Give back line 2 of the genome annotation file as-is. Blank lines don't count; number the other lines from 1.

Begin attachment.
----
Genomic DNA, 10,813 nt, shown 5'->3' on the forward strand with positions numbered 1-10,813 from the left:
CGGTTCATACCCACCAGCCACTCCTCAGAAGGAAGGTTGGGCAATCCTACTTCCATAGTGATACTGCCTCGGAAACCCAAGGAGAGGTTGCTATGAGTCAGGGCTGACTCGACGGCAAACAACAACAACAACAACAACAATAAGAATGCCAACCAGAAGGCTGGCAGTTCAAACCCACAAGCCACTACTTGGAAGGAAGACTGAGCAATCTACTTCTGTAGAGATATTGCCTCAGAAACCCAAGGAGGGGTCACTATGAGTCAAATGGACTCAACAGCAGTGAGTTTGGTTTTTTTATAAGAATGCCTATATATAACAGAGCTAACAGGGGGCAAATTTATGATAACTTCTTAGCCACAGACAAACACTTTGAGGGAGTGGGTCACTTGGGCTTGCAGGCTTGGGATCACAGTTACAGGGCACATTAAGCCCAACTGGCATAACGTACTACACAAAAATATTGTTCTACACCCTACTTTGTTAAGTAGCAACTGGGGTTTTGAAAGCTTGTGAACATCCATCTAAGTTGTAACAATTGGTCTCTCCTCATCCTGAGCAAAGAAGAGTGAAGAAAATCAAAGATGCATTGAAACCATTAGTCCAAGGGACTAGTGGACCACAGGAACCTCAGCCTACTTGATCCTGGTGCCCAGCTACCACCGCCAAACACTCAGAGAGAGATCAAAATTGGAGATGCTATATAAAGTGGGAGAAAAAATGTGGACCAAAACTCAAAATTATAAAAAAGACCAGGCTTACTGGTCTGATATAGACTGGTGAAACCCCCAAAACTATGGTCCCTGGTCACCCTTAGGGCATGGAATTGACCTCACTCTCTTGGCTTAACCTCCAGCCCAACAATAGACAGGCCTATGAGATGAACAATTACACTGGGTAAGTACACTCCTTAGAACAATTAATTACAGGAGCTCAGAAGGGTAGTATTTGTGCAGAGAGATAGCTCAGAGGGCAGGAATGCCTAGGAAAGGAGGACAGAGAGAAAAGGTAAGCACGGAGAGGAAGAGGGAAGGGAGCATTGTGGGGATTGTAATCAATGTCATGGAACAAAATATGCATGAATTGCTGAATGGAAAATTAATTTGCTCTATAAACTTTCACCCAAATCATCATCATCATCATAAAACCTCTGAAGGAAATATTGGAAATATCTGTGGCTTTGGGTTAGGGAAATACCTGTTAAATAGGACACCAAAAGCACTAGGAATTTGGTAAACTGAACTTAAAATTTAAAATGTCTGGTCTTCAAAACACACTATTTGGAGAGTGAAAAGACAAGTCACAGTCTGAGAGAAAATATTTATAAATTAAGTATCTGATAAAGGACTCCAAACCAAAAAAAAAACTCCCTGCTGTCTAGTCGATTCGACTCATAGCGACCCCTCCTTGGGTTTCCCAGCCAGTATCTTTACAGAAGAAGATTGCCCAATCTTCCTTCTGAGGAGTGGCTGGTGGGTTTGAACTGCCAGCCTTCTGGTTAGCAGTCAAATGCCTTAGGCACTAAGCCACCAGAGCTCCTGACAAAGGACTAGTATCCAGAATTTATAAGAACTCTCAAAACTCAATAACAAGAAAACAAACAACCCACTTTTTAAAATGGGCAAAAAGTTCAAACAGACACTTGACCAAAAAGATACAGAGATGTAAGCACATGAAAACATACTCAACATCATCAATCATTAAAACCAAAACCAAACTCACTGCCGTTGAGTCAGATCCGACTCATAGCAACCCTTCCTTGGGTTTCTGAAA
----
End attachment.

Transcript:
CGGTTCATACCCACCAGCCACTCCTCAGAAGGAAGGTTGGGCAATCCTACTTCCATAGTGATACTGCCTCGGAAACCCAAGGAGAGGTTGCTATGAGTCAGGGCTGACTCGACGGCAAACAACAACAACAACAACAACAATAAGAATGCCAACCAGAAGGCTGGCAGTTCAAACCCACAAGCCACTACTTGGAAGGAAGACTGAGCAATCTACTTCTGTAGAGATATTGCCTCAGAAACCCAAGGAGGGGTCACTATGAGTCAAATGGACTCAACAGCAGTGAGTTTGGTTTTTTTATAAGAATGCCTATATATAACAGAGCTAACAGGGGGCAAATTTATGATAACTTCTTAGCCACAGACAAACACTTTGAGGGAGTGGGTCACTTGGGCTTGCAGGCTTGGGATCACAGTTACAGGGCACATTAAGCCCAACTGGCATAACGTACTACACAAAAATATTGTTCTACACCCTACTTTGTTAAGTAGCAACTGGGGTTTTGAAAGCTTGTGAACATCCATCTAAGTTGTAACAATTGGTCTCTCCTCATCCTGAGCAAAGAAGAGTGAAGAAAATCAAAGATGCATTGAAACCATTAGTCCAAGGGACTAGTGGACCACAGGAACCTCAGCCTACTTGATCCTGGTGCCCAGCTACCACCGCCAAACACTCAGAGAGAGATCAAAATTGGAGATGCTATATAAAGTGGGAGAAAAAATGTGGACCAAAACTCAAAATTATAAAAAAGACCAGGCTTACTGGTCTGATATAGACTGGTGAAACCCCCAAAACTATGGTCCCTGGTCACCCTTAGGGCATGGAATTGACCTCACTCTCTTGGCTTAACCTCCAGCCCAACAATAGACAGGCCTATGAGATGAACAATTACACTGGGTAAGTACACTCCTTAGAACAATTAATTACAGGAGCTCAGAAGGGTAGTATTTGTGCAGAGAGATAGCTCAGAGGGCAGGAATGCCTAGGAAAGGAGGACAGAGAGAAAAGGTAAGCACGGAGAGGAAGAGGGAAGGGAGCATTGTGGGGATTGTAATCAATGTCATGGAACAAAATATGCATGAATTGCTGAATGGAAAATTAATTTGCTCTATAAACTTTCACCCAAATCATCATCATCATCATAAAACCTCTGAAGGAAATATTGGAAATATCTGTGGCTTTGGGTTAGGGAAATACCTGTTAAATAGGACACCAAAAGCACTAGGAATTTGGTAAACTGAACTTAAAATTTAAAATGTCTGGTCTTCAAAACACACTATTTGGAGAGTGAAAAGACAAGTCACAGTCTGAGAGAAAATATTTATAAATTAAGTATCTGATAAAGGACTCCAAACCAAAAAAAAAACTCCCTGCTGTCTAGTCGATTCGACTCATAGCGACCCCTCCTTGGGTTTCCCAGCCAGTATCTTTACAGAAGAAGATTGCCCAATCTTCCTTCTGAGGAGTGGCTGGTGGGTTTGAACTGCCAGCCTTCTGGTTAGCAGTCAAATGCCTTAGGCACTAAGCCACCAGAGCTCCTGACAAAGGACTAGTATCCAGAATTTATAAGAACTCTCAAAACTCAATAACAAGAAAACAAACAACCCACTTTTTAAAATGGGCAAAAAGTTCAAACAGACACTTGACCAAAAAGATACAGAGATGTAAGCACATGAAAACATACTCAACATCATCAATCATTAAAACCAAAACCAAACTCACTGCCGTTGAGTCAGATCCGACTCATAGCAACCCTTCCTTGGGTTTCTGAAA